Low Girl-Child Education Worries Expert


Renowned Pharmacy Technician in Rivers State, Ms Ngozi Olisa has said that the level of girl-child education in Nigeria is low and needs to be addressed for equal inclusiveness at all levels and among all genders.
Speaking with The Tide in Afam, seat of Power of Oyigbo LGA, in an interview on the state of girl-child and low education, she noted that the enrollment of girls in school tends to go down as some of them reportedly drop out to help their parents or hawk on the streets.
According to her, we need to promote integration of western education as collaboration with Nigerian African Efforts and also to increase awareness for equity for girls’ and boys’ studies for gender studies in education. I think on the primary level, this is good as any nation but on the secondary level, the girls tend to drop out of school and that has to be addressed especially in the sciences”.
As she put it, “most girls, by the time they are in secondary school, are already helping their parents especially their mothers and there has to be an arrangement where they have more time to study when they are at home because it is not enough to just leave them like that”.
Olisa said that just like the boys, girls need to concentrate on their studies so that they will be prepared to face the next phase in their education”.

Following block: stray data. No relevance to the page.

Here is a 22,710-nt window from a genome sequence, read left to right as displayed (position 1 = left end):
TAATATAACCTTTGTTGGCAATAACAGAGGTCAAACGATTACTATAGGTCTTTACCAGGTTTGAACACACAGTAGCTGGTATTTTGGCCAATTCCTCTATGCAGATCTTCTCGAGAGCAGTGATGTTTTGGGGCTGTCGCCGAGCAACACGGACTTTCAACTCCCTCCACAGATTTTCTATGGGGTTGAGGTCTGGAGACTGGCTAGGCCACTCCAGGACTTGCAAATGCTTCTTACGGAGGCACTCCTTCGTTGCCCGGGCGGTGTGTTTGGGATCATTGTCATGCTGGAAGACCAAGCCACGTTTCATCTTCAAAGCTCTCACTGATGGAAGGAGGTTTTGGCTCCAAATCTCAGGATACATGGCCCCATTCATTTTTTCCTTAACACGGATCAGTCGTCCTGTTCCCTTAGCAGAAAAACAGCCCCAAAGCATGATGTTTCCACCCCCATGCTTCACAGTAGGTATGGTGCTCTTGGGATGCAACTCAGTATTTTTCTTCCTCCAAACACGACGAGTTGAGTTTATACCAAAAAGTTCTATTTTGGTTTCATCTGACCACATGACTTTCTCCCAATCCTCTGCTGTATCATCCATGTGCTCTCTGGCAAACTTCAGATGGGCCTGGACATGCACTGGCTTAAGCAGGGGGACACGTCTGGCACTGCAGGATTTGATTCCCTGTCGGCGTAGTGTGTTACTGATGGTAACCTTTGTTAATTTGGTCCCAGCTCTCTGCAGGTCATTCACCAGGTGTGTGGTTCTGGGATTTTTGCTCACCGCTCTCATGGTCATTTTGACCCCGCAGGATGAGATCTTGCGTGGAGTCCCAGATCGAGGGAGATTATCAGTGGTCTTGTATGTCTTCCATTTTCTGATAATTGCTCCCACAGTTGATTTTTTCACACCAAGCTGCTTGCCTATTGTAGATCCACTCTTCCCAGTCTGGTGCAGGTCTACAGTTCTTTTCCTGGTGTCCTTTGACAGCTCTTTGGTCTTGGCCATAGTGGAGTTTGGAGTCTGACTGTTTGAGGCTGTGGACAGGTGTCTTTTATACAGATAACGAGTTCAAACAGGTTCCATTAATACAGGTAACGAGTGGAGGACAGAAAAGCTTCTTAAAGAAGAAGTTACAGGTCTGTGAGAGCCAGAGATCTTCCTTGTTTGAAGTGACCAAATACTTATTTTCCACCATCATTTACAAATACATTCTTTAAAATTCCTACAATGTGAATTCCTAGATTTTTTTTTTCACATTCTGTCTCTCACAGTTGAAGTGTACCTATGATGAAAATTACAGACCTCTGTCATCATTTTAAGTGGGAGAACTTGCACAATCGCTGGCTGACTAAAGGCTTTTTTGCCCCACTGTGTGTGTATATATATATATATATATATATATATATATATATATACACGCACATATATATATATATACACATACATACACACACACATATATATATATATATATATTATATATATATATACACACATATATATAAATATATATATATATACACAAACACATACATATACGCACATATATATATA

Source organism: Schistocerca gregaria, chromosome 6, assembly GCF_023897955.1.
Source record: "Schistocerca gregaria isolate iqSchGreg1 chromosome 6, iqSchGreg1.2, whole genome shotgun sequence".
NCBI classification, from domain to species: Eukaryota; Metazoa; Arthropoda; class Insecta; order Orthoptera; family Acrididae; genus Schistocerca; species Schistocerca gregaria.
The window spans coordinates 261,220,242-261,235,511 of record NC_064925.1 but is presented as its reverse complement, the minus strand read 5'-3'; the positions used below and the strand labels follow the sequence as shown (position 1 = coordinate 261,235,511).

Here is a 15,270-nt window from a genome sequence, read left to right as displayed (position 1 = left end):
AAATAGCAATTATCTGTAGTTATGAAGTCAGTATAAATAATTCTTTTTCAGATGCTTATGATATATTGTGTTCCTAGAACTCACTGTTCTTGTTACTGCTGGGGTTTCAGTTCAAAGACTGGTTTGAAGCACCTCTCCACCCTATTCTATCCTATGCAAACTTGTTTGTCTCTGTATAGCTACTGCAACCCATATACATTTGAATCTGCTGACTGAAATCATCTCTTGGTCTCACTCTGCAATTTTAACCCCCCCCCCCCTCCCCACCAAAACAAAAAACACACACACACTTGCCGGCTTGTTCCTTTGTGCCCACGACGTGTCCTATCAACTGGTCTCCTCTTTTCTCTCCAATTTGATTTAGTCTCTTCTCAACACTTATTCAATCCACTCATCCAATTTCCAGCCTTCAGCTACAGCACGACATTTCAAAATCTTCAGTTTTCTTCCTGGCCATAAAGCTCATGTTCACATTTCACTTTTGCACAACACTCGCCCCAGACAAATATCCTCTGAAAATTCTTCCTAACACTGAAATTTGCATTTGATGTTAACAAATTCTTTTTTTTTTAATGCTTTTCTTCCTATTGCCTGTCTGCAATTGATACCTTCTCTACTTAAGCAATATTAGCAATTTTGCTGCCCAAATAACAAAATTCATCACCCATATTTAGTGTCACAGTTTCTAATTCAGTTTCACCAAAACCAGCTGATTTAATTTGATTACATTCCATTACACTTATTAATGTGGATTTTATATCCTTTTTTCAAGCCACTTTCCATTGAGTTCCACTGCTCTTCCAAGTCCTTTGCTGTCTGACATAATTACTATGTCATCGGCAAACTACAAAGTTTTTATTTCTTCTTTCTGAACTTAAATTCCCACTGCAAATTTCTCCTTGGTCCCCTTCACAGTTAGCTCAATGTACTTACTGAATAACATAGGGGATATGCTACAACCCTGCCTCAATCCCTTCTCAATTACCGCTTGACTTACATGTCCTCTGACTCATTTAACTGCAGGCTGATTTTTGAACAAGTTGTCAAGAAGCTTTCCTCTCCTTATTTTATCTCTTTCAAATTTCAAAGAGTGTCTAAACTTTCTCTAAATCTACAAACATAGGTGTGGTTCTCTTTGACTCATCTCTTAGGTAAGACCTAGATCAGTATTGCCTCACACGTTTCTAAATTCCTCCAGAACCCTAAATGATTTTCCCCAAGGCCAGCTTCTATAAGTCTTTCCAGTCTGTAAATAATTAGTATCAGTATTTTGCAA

She explained that this is seen more in the rural areas where the infrastructure are not available and sometimes not accessible, noting that, it is amazing that simple things like good sanitation, good toilets, so that boys and girls have privacy while they are in school are not there.
The health expert maintained that these are what keep children in school both male and female so that they feel safe that the school is taking care of them and will help them move up.
On the issue of girl-child education in the United States of America, she said: “we have our own gap on girl-child education in the US, though, it is not as severe as this, but we still have our own gaps.
Like in the sciences, girls are still under-represented in the United States, stressing that the two exceptions are normally nursing and pharmacy just like here in Nigeria but we still struggle for equity in gender for the sciences and technology is a bit better because more girls are moving out but at the corporate level.
She further pointed out that there is not enough female chief executive officers running the technology and science industry, promising to address that as is done in the United States of America.